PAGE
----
Tag Archives: blade server

UNVEILED: First Blade Server Based on Intel Nehalem EX

The first blade server with the upcoming Intel Nehalem EX processor has finally been unveiled.  While it is known that IBM will be releasing a 2 or 4 socket blade server with the Nehalem EX, no other vendor has revealed plans up until now.  SGI recently announced they will be offering the Nehelem EX on their Altix® UV platform. 

Touted as a “The World’s Fastest Supercomputer”, the UV line features the fifth generation of the SGI NUMAlink interconnect, which offers up a whopping 15 GB/sec transfer rate, as well as direct access up to 16 TB of shared memory. The system will have the ability to be configured with up to 2048 Nehalem-EX cores (via 256 processors, or 128 blades) in a single federation with a single global address space.

According to the SGI website, the UV will come in two flavors:

SGI Altix UV 1000

Altix UV 1000  – designed for maximum scalability, this system ships as a fully integrated cabinet-level solution with up to 256 sockets (2,048 cores) and 16TB of shared memory in four racks.

Altix UV 100 (not pictured) – same design as the UV 1000, but designed for the mid-range market;  based on an industry-standard 19″ rackmount 3U form factor. Altix UV 100 scales to 96 sockets (768 cores) and 6TB of shared memory in two racks.

SGI has given quite a bit of techinical information about these servers in this whitepaper, including details about the Nehalem EX architecture that I haven’t even seen from Intel.  SGI has also published several customer testimonials, including one from the University of Tennessee – so check it out here.

Hopefully, this is just the first of many announcements to come around the Intel Nehalem EX processor.

Tagged , , , , , ,

(UPDATED) Blade Servers with SD Slots for Virtualization

(updated 1/13/2010 – see bottom of blog for updates)

Eric Gray at www.vcritical.com blogged today about the benefits of using a flash based device, like an SD card, for loading VMware ESXi, so I thought I would take a few minutes to touch on the topic.

As Eric mentions, probably the biggest benefit of using VMware ESXi on an embedded device is that you don’t need local drives, which lowers the power and cooling of your blade server.  While he mentions HP in his blog, both HP and Dell offer SD slots in their blade servers – so let’s take a look:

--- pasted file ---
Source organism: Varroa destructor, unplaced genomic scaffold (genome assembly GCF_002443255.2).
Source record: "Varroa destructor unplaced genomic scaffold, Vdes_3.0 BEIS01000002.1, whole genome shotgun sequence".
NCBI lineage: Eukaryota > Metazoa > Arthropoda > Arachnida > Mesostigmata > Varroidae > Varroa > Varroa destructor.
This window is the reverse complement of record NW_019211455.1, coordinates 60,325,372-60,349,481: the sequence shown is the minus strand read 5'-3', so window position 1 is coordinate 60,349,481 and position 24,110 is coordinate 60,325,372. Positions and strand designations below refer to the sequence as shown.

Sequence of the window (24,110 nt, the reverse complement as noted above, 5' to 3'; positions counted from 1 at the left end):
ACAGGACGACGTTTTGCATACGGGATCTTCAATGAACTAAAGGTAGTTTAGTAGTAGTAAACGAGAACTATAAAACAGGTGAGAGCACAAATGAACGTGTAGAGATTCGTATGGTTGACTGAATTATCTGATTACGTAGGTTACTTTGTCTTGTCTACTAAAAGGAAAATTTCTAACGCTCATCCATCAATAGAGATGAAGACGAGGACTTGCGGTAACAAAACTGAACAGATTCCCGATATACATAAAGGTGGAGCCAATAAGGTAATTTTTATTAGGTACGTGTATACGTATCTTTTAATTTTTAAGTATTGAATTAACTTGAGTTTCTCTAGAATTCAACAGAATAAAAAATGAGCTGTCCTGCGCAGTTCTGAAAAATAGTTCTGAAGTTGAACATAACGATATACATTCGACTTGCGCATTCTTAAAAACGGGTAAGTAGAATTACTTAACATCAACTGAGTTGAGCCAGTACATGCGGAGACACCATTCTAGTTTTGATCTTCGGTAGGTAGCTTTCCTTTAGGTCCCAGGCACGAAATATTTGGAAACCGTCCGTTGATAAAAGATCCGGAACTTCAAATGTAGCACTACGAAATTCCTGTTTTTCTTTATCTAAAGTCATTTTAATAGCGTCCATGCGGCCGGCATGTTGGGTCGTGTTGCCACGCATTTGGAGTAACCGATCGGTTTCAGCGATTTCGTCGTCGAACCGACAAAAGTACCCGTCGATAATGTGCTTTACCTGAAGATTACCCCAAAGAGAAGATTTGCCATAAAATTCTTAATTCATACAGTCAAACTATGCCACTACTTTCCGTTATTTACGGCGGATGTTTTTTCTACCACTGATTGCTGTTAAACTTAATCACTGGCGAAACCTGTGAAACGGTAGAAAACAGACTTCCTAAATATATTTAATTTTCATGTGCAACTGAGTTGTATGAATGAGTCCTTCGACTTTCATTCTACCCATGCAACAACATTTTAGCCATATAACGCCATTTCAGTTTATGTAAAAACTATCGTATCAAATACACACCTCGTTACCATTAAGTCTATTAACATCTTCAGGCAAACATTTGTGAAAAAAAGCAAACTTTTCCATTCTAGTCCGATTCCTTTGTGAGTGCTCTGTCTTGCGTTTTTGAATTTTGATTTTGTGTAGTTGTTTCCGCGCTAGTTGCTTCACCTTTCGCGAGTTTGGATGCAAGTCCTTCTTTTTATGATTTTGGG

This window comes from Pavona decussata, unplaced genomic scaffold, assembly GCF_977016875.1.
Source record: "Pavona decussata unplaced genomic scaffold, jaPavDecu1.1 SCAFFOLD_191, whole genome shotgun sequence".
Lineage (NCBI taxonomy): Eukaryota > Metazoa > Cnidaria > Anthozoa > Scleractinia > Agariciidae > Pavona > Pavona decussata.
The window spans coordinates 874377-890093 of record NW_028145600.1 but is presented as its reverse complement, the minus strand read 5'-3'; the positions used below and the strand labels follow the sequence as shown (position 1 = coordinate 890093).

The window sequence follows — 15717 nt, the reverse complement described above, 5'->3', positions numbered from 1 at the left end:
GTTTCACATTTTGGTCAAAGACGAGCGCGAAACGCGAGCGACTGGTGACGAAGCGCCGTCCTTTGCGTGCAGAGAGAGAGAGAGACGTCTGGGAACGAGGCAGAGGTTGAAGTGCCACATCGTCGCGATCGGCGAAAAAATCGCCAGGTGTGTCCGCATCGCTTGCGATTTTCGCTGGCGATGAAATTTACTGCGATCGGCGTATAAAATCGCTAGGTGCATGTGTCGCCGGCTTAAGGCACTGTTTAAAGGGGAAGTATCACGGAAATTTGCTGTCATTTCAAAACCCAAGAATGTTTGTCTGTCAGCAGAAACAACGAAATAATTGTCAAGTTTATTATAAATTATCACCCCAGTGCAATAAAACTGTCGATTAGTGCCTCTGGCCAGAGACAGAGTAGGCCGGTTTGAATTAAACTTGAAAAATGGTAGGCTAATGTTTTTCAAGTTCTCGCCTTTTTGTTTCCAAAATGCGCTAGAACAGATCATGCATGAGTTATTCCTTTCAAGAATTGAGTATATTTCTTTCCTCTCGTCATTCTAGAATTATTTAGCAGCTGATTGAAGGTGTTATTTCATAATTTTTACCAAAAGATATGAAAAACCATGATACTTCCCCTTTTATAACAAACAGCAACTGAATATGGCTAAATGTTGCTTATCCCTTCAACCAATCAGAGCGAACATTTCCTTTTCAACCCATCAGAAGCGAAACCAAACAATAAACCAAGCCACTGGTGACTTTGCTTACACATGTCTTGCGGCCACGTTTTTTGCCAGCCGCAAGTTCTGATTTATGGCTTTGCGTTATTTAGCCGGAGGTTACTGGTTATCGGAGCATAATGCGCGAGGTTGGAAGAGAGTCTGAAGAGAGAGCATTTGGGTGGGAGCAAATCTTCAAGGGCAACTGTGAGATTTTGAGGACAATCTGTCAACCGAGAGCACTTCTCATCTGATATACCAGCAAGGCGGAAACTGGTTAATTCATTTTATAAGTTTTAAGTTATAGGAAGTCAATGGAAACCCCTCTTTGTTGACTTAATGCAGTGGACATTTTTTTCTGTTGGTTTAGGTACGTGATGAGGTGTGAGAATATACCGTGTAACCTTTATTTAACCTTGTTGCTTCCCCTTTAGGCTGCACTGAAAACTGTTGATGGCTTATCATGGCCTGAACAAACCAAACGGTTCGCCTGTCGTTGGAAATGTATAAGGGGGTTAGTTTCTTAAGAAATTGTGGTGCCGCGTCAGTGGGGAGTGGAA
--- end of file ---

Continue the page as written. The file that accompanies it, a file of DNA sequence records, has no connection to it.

HP
HP currently offers these SD slots in their BL460 G6 and BL490 G6 blade servers.  As you can see from the picture on the left (thanks again to Eric at vCritical.com) HP allows for you to access the SD slot from the top of the blade server.  This makes it fairly convenient to access, although once the image is installed on the SD card, it’s probably not ever coming out.  HP’s QuickSpecs for the BL460 G6 state offer up an “HP 4GB SD Flash Media” that has a current list price of $70, however I have been unable to find any documentation that says you MUST use this SD card, so if you want to try and use it with your own personal SD card first, good luck.  It is important to note that HP does not currently offer VMware ESXi, or any other virtualization vendor’s software, pre-installed on an SD card, unlike Dell.

Dell
Dell has been offering SD slots on select servers for quite a while.  In fact, I can remember seeing it at VMworld 2008.  Everyone else was showing “embedded hypervisors” on USB keys while Dell was using an SD card.  I don’t know that I have a personal preference of USB vs SD, but the point is that Dell was ahead of the game on this one.

Dell currently only offers their SD slot on their M805 and M905 blade servers.  These are full-height servers, which could be considered good candidates for a virtualization server due to its redundant connectivity, high memory offering and high I/O (but that’s for another blog post.)

Dell chose to place the SD slots on the bottom rear of their blade servers.  I’m not sure I agree with the placement, because if you needed to access the card, for whatever reason, you have to pull the server completely out of the chassis to service.  It’s a small thing, but it adds time and complexity to the serviceability of the server.